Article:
The opinion of the court was delivered by: RONALD ELLIS, Magistrate Judge
Petitioner, William Bryant ("Bryant"), filed a writ of habeas
corpus pursuant to 28 U.S.C. § 2254 on July 31, 2002. Respondent
filed an affidavit in opposition on November 2, 2005. On November
7, 2005, Bryant asked the Court to hold his petition in abeyance
for two years in order to give him an opportunity to exhaust
additional claims in the state courts or grant him permission to
withdraw the petition and re-file once he exhausted all state
remedies. For the reasons that follow, Bryant's request is
Under 28 U.S.C. § 2254(b), a federal court may not consider a
petition for habeas corpus unless the petitioner has exhausted
all state judicial remedies. See 28 U.S.C. § 2254(b)(1)(A). The
exhaustion doctrine requires a habeas petitioner challenging a
state conviction on federal grounds to have presented his or her
claims to the state courts first. See Daye v. Attorney Gen. of
New York, 696 F.2d 186, 191 (2d Cir. 1982) (en banc), cert.
denied, 464 U.S. 1048 (1984). In Rose v. Lundy, 455 U.S. 509,
522 (1982), the Supreme Court established that district courts
"must dismiss habeas petitions containing both unexhausted and
exhausted claims." In 1996, with the Antiterrorism and Effective Death Penalty Act
("AEDPA"), Congress significantly altered the proceedings for
habeas corpus petitions, imposing a one-year statute of
limitations and minimizing the grounds for second and successive
petitions. 28 U.S.C. § 2244. See Zarvela v. Artuz,
254 F.3d 374, 379 (2d Cir.), cert denied sub nom Fischer v. Zarvela,
534 U.S. 1015 (2001). In 2001, the Second Circuit Court of
Appeals recognized that many petitioners mistakenly filing "mixed
petitions" which were dismissed under Lundy would lose all of
their claims "because the one-year limitations period will likely
expire during the time taken to initiate state court exhaustion
and to return to federal court after exhaustion is completed."
Petitioners like Bryant whose petitions have been pending for
some time in federal court face the same predicament. Having only
now decided to raise new claims, if Bryant's petition is
withdrawn to allow him to exhaust those claims, any new petition
he files will likely be barred by the one-year statute of
limitations. While a habeas petition is pending in federal court
the one-year statute of limitations is not tolled, id.
(citing Duncan v. Walker, 531 U.S. 991 (2001)), though it is
while state court post-conviction relief is pursued.
28 U.S.C. § 2244(d)(2).
To ameliorate this outcome, the Court of Appeals determined
that the "only appropriate course . . . where an outright
dismissal `could jeopardize the timeliness of a collateral
attack,'" would be to dismiss the unexhausted claims and stay the
proceedings on the exhausted claims until the petitioner either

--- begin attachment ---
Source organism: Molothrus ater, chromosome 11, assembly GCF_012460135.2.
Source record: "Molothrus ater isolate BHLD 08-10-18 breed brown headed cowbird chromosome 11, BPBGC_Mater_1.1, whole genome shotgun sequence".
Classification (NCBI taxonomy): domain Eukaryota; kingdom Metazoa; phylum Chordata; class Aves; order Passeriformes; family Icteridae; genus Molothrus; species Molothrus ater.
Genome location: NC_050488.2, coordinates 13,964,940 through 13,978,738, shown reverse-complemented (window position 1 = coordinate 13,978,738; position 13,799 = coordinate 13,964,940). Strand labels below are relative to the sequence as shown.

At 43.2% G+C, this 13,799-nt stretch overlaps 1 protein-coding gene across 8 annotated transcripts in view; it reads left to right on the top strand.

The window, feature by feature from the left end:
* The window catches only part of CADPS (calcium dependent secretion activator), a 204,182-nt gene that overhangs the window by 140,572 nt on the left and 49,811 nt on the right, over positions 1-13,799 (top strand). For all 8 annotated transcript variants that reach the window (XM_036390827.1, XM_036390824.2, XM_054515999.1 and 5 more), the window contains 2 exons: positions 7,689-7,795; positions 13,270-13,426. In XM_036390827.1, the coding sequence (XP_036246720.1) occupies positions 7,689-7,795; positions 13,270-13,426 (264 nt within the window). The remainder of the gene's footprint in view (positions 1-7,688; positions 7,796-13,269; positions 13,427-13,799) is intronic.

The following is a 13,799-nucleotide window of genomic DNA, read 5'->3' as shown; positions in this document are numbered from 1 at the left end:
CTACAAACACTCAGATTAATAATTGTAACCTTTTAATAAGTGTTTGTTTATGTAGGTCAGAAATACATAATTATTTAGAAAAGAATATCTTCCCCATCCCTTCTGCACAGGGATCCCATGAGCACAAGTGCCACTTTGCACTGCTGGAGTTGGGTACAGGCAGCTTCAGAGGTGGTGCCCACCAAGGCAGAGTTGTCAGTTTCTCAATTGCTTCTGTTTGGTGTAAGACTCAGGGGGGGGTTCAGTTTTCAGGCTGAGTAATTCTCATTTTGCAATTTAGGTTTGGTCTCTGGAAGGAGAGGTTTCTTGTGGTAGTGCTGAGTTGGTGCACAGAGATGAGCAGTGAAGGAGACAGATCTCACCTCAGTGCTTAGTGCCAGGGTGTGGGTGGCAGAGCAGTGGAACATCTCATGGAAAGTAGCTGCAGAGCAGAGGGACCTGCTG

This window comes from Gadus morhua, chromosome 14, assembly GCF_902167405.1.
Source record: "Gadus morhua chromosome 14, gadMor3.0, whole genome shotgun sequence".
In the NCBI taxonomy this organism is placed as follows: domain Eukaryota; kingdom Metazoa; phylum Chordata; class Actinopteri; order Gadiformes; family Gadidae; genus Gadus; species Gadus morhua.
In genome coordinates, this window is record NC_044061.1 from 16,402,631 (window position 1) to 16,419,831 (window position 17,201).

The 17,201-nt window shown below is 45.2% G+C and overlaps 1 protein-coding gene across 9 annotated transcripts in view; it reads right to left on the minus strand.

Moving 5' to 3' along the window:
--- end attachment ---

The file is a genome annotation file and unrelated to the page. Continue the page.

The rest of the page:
pursued exhaustion or dropped his unexhausted claims. Zarvela,
254 F.3d at 380 (quoting Freeman v. Page, 208 F.3d 572, 577
(7th Cir. 2000)). Addressing Congress's concerns, as expressed in
the AEDPA reforms, that a petitioner might "take an undue amount
of time to pursue state court remedies," the Court indicated that
a stay of proceedings in such a case should be conditioned on allowing the petitioner a
limited period to initiate exhaustion, and a similarly limited
time to return to the district court once the claims are
exhausted. Id. at 380-81 (suggesting thirty-day intervals).
The Supreme Court recently ruled on the legality of the
stay-and-abeyance procedure. Rhines v. Weber, 125 S.Ct. 1528
1535-36 (2005). For the most part, the Court approved of the
process. Id. at 1535. However, the Court outlined some
additional requirements a petitioner must meet in order to be
granted a stay of a habeas petition while exhausting state
remedies for new claims:
Because granting a stay effectively excuses a
petitioner's failure to present his claims first to
the state courts, stay and abeyance is only
appropriate when the district court determines there
was good cause for the petitioner's failure to
exhaust his claims first in state court. Moreover,
even if a petitioner had good cause for that failure,
the district court would abuse its discretion if it
were to grant him a stay when his unexhausted claims
are plainly meritless.
Id. (citing 28 U.S.C. § 2254(b)(2) ("An application for a
writ of habeas corpus may be denied on the merits,
notwithstanding the failure of the applicant to exhaust the
remedies available in the courts of the State")). Bryant has not
shown good cause for failing to exhaust his new claims in the
state courts, nor has he described these unexhausted claims.
Without this information, the Court cannot grant a stay and
abeyance or determine whether his unexhausted claims have any
merit. At the same time, if Bryant withdraws the instant petition
and re-files after exhausting the new claims, any new petition
will be well outside the one-year statute of limitations.
Therefore, Bryant's request is DENIED without prejudice to
re-filing a similar request by December 15, 2005, together with a
showing 1) of good cause for failure to exhaust these claims, and 2) that the new claims are not plainly meritless.
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